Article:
While researching for Vivien Leigh: An Intimate Portrait, I spent quite a bit of time looking into Vivien's mental health, what it was like to be treated for a major mood disorder in the 1950s and 60s, etc. Not all of Vivien's medical records are available. When I contacted the Surrey History Centre for information about her stay at Netherne hospital in 1953, I was told that her admissions cards still exist, but her case files do not. I don't know what happened to these. It could very well be that she and Larry, or Suzanne requested they be destroyed at some point. Her records as held by hospitals and clinics are only available by permission of her estate (Data Protection Act, I think).
However, there are still quite a few primary source documents in archives that shed bright light on Vivien's situation. In 1939, during the filming of Gone With the Wind, Vivien's live-in secretary, Sunny, phoned and then sent a letter to Laurence Olivier in NY saying that Vivien had ODed on sleeping pills, was stumbling around the house, had to be thrown in the shower and missed work the next day. Sunny promised Larry that Vivien was sorry, that it had been an accident, etc. Larry then wrote to Vivien, chiding her for her reckless behavior, saying she led her loving ones on a terrible dance, and encouraged her not to "give way in front of the common herd like this." Was Vivien playing with fire? Yes. Do I think she tried to kill herself at age 25? Probably not.

One of the most illuminating documents available to researchers is a report sent to Jack Merivale by psychiatrist Arthur Conachy in 1960 when Merivale took over from Laurence Olivier as Vivien's primary caregiver. Keep in mind that Conachy treated Vivien from the late 1950s to the early 1960s. He wrote, "there can be no doubt that she has a cyclic manic-depressive psychosis....Her retardation [when depressed] is of a moderate quality, and although, in this phase she thinks of suicide, I do not think her illness, up to the present, has been of a degree to make suicide a practical risk."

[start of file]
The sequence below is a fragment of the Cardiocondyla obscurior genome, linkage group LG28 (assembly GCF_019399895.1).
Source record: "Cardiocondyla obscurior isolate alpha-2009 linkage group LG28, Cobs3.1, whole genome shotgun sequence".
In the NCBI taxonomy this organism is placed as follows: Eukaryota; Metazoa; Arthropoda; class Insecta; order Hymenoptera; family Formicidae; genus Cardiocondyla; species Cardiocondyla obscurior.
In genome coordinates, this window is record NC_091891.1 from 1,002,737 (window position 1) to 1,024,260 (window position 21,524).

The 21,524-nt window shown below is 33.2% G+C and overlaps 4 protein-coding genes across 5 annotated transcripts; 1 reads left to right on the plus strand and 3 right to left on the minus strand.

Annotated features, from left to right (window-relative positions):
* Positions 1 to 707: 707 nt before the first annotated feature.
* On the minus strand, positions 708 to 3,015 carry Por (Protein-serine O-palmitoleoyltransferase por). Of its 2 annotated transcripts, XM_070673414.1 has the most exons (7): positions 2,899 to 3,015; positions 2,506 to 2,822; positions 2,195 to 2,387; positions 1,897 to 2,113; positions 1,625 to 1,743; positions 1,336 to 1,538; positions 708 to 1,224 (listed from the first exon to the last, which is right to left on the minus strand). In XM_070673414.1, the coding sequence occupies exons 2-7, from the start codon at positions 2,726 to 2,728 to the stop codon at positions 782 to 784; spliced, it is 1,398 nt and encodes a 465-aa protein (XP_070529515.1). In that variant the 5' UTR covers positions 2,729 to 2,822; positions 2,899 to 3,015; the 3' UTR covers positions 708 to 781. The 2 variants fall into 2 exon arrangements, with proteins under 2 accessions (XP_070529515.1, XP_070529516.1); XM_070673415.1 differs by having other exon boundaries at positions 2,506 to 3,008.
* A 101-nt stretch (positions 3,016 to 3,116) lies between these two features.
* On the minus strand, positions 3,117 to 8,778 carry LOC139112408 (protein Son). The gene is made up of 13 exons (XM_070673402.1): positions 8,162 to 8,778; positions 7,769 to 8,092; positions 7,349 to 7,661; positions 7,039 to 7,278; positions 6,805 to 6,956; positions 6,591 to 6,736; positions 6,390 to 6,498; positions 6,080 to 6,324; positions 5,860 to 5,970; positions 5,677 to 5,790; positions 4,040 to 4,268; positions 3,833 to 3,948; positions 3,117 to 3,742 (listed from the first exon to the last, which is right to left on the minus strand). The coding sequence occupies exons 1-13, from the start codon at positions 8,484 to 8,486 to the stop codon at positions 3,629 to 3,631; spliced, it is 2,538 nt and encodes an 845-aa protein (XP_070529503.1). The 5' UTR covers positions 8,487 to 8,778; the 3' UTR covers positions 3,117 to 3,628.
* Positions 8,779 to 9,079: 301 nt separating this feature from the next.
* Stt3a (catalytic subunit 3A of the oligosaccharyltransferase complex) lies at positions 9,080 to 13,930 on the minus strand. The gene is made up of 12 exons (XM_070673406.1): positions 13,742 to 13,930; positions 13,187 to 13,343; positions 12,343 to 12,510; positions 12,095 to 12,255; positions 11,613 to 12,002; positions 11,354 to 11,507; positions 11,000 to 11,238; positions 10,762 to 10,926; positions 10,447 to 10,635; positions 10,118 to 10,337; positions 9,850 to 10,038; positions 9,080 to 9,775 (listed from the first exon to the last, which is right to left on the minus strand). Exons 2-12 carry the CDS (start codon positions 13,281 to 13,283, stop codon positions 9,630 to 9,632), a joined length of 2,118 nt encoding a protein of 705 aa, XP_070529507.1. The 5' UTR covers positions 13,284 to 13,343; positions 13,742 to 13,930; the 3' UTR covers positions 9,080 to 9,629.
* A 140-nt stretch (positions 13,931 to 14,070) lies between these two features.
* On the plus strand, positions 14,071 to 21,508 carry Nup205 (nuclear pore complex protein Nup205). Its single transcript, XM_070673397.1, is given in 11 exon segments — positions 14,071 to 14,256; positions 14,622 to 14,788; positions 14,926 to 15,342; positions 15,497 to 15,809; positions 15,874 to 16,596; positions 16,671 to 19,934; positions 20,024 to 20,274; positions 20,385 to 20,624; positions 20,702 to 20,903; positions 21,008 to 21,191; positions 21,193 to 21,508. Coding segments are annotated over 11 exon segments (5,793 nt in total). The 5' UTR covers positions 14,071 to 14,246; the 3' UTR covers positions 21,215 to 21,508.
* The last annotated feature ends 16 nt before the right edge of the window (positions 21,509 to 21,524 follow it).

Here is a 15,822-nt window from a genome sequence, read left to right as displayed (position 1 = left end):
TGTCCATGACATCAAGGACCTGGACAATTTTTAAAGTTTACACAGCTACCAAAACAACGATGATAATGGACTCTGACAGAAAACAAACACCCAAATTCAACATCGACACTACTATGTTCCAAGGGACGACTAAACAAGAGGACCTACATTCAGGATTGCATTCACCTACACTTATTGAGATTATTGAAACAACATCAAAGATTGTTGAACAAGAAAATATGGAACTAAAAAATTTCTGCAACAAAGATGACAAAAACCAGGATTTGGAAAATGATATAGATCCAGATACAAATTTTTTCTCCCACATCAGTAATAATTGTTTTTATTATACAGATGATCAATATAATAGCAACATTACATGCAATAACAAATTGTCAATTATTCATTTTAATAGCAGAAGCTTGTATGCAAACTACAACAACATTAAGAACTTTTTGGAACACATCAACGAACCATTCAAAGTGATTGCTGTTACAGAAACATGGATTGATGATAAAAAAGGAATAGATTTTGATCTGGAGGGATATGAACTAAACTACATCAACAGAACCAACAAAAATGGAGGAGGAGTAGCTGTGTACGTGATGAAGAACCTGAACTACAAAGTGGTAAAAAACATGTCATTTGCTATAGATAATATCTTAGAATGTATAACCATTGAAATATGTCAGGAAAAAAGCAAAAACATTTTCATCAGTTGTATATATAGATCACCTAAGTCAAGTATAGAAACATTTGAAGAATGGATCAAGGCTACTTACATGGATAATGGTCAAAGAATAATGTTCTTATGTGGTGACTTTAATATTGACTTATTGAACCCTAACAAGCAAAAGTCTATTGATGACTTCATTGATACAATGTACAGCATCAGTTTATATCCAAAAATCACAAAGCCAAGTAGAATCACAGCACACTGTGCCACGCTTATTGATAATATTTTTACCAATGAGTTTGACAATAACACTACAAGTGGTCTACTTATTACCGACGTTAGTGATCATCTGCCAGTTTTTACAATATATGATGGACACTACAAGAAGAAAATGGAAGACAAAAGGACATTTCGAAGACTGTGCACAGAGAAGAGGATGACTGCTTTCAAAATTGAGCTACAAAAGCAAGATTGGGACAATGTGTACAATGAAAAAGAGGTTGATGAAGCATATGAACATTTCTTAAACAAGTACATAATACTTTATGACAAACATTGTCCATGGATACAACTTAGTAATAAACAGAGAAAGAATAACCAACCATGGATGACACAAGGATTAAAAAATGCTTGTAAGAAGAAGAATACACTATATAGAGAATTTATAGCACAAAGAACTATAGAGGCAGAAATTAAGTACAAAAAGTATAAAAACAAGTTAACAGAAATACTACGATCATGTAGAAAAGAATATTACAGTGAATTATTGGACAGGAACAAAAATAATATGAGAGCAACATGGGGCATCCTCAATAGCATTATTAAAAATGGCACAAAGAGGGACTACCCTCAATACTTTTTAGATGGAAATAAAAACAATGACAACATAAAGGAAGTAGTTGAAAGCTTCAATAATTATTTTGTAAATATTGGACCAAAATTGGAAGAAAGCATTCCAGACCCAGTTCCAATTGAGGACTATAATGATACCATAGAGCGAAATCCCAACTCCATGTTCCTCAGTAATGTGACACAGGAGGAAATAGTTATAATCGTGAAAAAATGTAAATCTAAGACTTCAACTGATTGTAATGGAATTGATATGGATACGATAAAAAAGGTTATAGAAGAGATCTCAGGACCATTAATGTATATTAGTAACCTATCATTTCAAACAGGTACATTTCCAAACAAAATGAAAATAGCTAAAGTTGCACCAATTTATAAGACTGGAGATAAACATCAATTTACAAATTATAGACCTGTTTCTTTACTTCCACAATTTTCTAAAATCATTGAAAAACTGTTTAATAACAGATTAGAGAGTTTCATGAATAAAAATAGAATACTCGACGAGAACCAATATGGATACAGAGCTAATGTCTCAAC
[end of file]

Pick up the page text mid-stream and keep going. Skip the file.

Make of that what you will.

One comment is: She was clearly not trying to kill herself when she overdosed while making Gone With the Wind. She she was on top of the world then--& she was plainly trying to quell the raging insomnia that is so common in serious mania. You don't have to read the many reports of her,let's just say, supercharged behavior while on the set of that movie. The mania charges through the whole performance, and it's what gives her acting in that part its still unrivalled intensity and its galloping mental speed. You just have to compare the improbably quick, brilliant woman giving the performance on screen with the sluggish, rather sadly pensive woman accepting the Oscar to see the difference between Vivien manic and Vivien depressed--they're two different people...... As far as her being a suicidal depressive goes, if she didn't try to kill herself when Olivier finally left, I doubt she would ever have done anything more than think about suicide in her subsequent depressions.

Anonymous said...

In my opinion, the medical profession (i.e. clinicians such as yourself) have almost singlehandedly prevented the de-stigmatization and positive social integration of people with mental illnesses. The social opprobrium of even the most “odious” symptoms could be significantly reduced if the mental health system became determined to “prove” that the average person is capable of treating people with mental illnesses as their social equals and of recognizing their worth as complete human beings. Psychiatry has already back-pedaled on racism, sexism, and homophobia. Why not back-pedal on sanism and quit blaming the victims?

Aaron said...

Good and helpful explanation. Thank you for sharing this to us.